Nova.astrometry.net orientation

Getting started:

  • you’ll need an account on astrometry.net (for svn), and to have your ssh public key added to the authorized_keys for nova@oven.cosmo.fas.nyu.edu
  • can you ssh in as nova@oven.cosmo.fas.nyu.edu?
  • can you svn checkout the Astrometry.net code? (see svn checkout the Astrometry.net code)

Nova

As for the nova website code: if you svn checked out the Astrometry.net code, you should have a net directory – that’s where the server-side code that runs the nova.astrometry.net site lives. It’s written in python using the Django framework, which provides nice web and database routines.

We actually run three copies of the nova website:

  • supernova.astrometry.net – “trunk”, for testing and development
  • staging.astrometry.net – test-flight area when we think we have a releaseable version.
  • nova.astrometry.net – the production site. This runs off an “svn tagged” version – not trunk

The web sites are run via the apache web server. You probably won’t have to deal with that side at all. Each one runs out of a directory within nova@oven‘s home directory. They’re called (this may shock you), “supernova”, “staging”, and “nova”. There is a server-side process that has to be running in order for the web site to do anything with images that people submit. That’s called process_submissions.py (you can see the code in net/process_submissions.py), and for each site we run it in a screen. screen is an old-school utility that lets you create a “virtual terminal” that you can “attach” to and “detach” from. It’s a handy way of keeping a program running on a server when you’re not logged in. Anyway, if you’re logged in as nova@oven you can do:

screen -ls

to see the currently-running screens;

nova@oven:~$ screen -ls
There are screens on:
    20579.supernova (03/18/2012 08:15:43 PM)        (Detached)
    27698.nova      (03/14/2012 06:11:25 PM)        (Detached)
2 Sockets in /var/run/screen/S-nova.

which says there are two screens, supernova and nova.

You can “attach” or “rejoin” with:

screen -R supernova

and you should see “process_submissions.py” doing its thing:

Checking for new Submissions
Found 0 unstarted submissions
Checking for UserImages without Jobs
Found 0 userimages without Jobs
Submissions running: 0
Jobs running: 0

anyway, to “detach” from that screen, do:

ctrl-a d

Ok, so coming back to the code, let’s find out where the data live.

Each site has a settings file. So, as nova@oven:

nova@oven:~$ cd supernova/net
nova@oven:~/supernova/net$ ls -l settings.py
lrwxrwxrwx 1 nova nova 21 2011-06-09 19:16 settings.py -> settings_supernova.py

So in the supernova directory, settings.py is a symlink to settings_supernova.py . Let’s look in there:

# settings_supernova.py
from settings_common import *

DATABASES['default']['NAME'] = 'an-supernova'

LOGGING['loggers']['django.request']['level'] = 'WARN'

SESSION_COOKIE_NAME = 'SupernovaAstrometrySession'

# Used in process_submissions
ssh_solver_config = 'an-supernova'
sitename = 'supernova'

oh, it hardly has anything. But at the top it imports everything from settigs_common.py. Looking there, we see:

...
WEB_DIR = os.path.dirname(astrometry.net.__file__) + '/'
DATADIR = os.path.join(WEB_DIR, 'data')
...

so it figures out the directory it is currently running in based on the location of the astrometry.net python package (WEB_DIR), which for supernova will be:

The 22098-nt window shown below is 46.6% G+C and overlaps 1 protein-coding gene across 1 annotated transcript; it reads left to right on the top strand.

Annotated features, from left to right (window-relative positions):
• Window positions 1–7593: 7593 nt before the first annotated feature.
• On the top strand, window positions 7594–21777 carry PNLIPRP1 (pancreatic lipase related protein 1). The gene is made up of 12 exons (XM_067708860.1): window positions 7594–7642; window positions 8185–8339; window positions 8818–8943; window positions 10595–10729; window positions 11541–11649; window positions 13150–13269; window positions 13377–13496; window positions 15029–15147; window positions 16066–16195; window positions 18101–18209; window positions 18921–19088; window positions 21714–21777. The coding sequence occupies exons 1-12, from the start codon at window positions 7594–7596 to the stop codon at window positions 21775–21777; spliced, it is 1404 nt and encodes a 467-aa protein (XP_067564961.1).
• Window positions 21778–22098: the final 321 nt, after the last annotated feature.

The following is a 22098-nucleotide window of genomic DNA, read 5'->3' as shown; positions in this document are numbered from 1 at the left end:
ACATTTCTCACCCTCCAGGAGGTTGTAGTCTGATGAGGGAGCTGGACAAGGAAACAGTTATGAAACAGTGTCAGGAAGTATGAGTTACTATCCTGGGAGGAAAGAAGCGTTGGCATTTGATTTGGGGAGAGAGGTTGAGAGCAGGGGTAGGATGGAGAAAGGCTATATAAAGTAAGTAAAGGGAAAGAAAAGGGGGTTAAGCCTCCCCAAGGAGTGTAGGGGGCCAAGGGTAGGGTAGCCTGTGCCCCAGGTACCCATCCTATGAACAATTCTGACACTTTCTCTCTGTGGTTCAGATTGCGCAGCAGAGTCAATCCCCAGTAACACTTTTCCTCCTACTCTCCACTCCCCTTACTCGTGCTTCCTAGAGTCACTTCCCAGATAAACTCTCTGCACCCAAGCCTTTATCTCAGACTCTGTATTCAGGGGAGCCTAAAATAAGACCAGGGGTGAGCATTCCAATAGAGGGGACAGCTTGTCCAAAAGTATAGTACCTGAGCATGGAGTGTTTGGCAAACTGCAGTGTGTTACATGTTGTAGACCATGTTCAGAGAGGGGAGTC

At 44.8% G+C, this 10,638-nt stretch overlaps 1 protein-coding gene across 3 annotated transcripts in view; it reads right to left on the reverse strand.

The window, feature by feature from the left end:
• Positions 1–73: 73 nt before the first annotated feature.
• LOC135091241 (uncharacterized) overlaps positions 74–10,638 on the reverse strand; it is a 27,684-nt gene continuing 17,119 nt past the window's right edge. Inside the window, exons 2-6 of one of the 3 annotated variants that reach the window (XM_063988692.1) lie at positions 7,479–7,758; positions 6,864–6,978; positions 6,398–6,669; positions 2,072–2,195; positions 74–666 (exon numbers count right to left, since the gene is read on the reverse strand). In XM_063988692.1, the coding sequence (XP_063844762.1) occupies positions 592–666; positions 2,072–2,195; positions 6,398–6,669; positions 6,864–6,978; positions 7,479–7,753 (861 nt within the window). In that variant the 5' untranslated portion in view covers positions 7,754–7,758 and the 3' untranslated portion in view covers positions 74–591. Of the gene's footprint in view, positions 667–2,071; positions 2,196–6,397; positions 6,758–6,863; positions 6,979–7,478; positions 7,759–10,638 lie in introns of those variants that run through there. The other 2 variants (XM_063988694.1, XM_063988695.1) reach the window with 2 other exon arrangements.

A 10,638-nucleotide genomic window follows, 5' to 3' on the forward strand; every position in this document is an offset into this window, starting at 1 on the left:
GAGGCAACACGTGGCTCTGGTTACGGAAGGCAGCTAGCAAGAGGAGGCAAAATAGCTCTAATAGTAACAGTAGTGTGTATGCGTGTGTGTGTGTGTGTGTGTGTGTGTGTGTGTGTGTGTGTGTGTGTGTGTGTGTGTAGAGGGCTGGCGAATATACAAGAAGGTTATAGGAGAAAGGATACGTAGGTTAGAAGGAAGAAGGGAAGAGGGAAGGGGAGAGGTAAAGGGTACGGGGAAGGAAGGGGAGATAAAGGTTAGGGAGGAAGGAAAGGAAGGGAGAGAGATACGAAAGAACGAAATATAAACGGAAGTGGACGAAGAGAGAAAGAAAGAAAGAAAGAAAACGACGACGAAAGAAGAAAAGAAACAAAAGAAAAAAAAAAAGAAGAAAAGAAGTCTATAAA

/home/nova/supernova/net

and the DATADIR is that + data. If you look in that data directory, you’ll see:

nova@oven:~/supernova/net$ ls data
00  08  12  19  25  2c  34  3a  41  49  50  57  60  67  6f  74  7e  8a  91  9a  a3  ad  b4  bf  c6  d4  da  e0  eb  f5
03  0b  14  1a  27  2e  36  3b  43  4a  52  59  62  6a  70  75  85  8b  92  9d  a6  ae  b5  c0  c7  d5  db  e2  ef  fa
04  0c  15  20  29  2f  37  3d  44  4b  53  5a  63  6b  71  76  86  8c  94  9e  aa  b0  b7  c3  ca  d6  dc  e4  f0  fb
06  0d  16  23  2a  32  38  3e  45  4c  55  5b  65  6c  72  79  87  8d  98  9f  ab  b1  b9  c4  cb  d7  dd  e6  f2  fd
07  11  18  24  2b  33  39  3f  46  4e  56  5e  66  6d  73  7a  89  8f  99  a2  ac  b3  ba  c5  d1  d8  de  e9  f3  ff

ok, a bunch of directories. What’s in them?

nova@oven:~/supernova/net$ find data/00
data/00
data/00/32
data/00/32/84
data/00/32/84/00328489cbdfce1a99ebbf1078c95669e39fa8a7
nova@oven:~/supernova/net$ file data/00/32/84/00328489cbdfce1a99ebbf1078c95669e39fa8a7
data/00/32/84/00328489cbdfce1a99ebbf1078c95669e39fa8a7: JPEG image data, JFIF standard 1.01

And check this out:

nova@oven:~/supernova/net$ sha1sum data/00/32/84/00328489cbdfce1a99ebbf1078c95669e39fa8a7
00328489cbdfce1a99ebbf1078c95669e39fa8a7  data/00/32/84/00328489cbdfce1a99ebbf1078c95669e39fa8a7

So the files are named according to a cryptographic hash of their contents (SHA-1), and sorted into subdirectories according to the first three pairs of hexadecimal digits:

AA/BB/CC/AABBCC....

(We sort them into subdirectories like that to avoid having a huge number of files in a single directory.)

Running on a local machine (your laptop, say)

Prerequisites:

Once you’ve got the code checked out, you need to symlink one of the settings_*.py files to settings.py:

ln -s settings_test.py settings.py

for local testing, settings_test.py is the best bet, since it uses a local sqlite3 database rather than a real external database.

Initialize the database:

python manage.py syncdb
python manage.py migrate

Then you can run the Django web server by running:

python manage.py runserver

And then go to: http://localhost:8000

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